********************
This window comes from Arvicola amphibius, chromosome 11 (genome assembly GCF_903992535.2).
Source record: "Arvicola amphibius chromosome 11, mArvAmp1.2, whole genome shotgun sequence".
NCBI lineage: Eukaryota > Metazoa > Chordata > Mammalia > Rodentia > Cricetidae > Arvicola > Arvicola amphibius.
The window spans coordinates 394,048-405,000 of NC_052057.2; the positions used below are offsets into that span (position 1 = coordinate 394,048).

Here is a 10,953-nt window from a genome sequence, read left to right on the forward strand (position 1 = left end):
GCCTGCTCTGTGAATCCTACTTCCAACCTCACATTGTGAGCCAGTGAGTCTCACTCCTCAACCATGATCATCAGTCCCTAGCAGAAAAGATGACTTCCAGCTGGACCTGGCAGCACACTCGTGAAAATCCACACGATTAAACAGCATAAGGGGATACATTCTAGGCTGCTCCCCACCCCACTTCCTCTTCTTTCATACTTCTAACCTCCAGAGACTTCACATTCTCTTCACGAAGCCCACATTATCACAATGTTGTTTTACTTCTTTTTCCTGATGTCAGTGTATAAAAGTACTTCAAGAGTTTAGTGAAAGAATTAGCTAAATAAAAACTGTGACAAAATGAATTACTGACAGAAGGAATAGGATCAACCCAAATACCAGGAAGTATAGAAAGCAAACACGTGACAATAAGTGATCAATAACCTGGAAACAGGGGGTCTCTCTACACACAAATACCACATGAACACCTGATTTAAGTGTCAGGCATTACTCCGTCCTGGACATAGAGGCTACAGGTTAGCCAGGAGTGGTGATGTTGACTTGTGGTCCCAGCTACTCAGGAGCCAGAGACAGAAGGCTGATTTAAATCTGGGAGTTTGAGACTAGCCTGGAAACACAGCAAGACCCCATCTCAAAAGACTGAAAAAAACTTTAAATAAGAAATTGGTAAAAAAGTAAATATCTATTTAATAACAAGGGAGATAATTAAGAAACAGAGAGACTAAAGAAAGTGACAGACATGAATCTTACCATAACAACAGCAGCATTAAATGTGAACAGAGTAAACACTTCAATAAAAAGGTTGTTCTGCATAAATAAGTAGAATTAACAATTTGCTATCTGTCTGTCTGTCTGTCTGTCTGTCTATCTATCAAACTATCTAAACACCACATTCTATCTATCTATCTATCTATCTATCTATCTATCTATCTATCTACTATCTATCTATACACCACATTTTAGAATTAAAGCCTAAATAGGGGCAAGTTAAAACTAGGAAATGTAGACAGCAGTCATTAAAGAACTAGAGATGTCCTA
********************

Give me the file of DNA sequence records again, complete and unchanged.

This window comes from Arvicola amphibius, chromosome 11 (genome assembly GCF_903992535.2).
Source record: "Arvicola amphibius chromosome 11, mArvAmp1.2, whole genome shotgun sequence".
NCBI lineage: Eukaryota > Metazoa > Chordata > Mammalia > Rodentia > Cricetidae > Arvicola > Arvicola amphibius.
The window spans coordinates 394,048-405,000 of NC_052057.2; the positions used below are offsets into that span (position 1 = coordinate 394,048).

Here is a 10,953-nt window from a genome sequence, read left to right on the forward strand (position 1 = left end):
GCCTGCTCTGTGAATCCTACTTCCAACCTCACATTGTGAGCCAGTGAGTCTCACTCCTCAACCATGATCATCAGTCCCTAGCAGAAAAGATGACTTCCAGCTGGACCTGGCAGCACACTCGTGAAAATCCACACGATTAAACAGCATAAGGGGATACATTCTAGGCTGCTCCCCACCCCACTTCCTCTTCTTTCATACTTCTAACCTCCAGAGACTTCACATTCTCTTCACGAAGCCCACATTATCACAATGTTGTTTTACTTCTTTTTCCTGATGTCAGTGTATAAAAGTACTTCAAGAGTTTAGTGAAAGAATTAGCTAAATAAAAACTGTGACAAAATGAATTACTGACAGAAGGAATAGGATCAACCCAAATACCAGGAAGTATAGAAAGCAAACACGTGACAATAAGTGATCAATAACCTGGAAACAGGGGGTCTCTCTACACACAAATACCACATGAACACCTGATTTAAGTGTCAGGCATTACTCCGTCCTGGACATAGAGGCTACAGGTTAGCCAGGAGTGGTGATGTTGACTTGTGGTCCCAGCTACTCAGGAGCCAGAGACAGAAGGCTGATTTAAATCTGGGAGTTTGAGACTAGCCTGGAAACACAGCAAGACCCCATCTCAAAAGACTGAAAAAAACTTTAAATAAGAAATTGGTAAAAAAGTAAATATCTATTTAATAACAAGGGAGATAATTAAGAAACAGAGAGACTAAAGAAAGTGACAGACATGAATCTTACCATAACAACAGCAGCATTAAATGTGAACAGAGTAAACACTTCAATAAAAAGGTTGTTCTGCATAAATAAGTAGAATTAACAATTTGCTATCTGTCTGTCTGTCTGTCTGTCTGTCTATCTATCAAACTATCTAAACACCACATTCTATCTATCTATCTATCTATCTATCTATCTATCTATCTATCTACTATCTATCTATACACCACATTTTAGAATTAAAGCCTAAATAGGGGCAAGTTAAAACTAGGAAATGTAGACAGCAGTCATTAAAGAACTAGAGATGTCCTA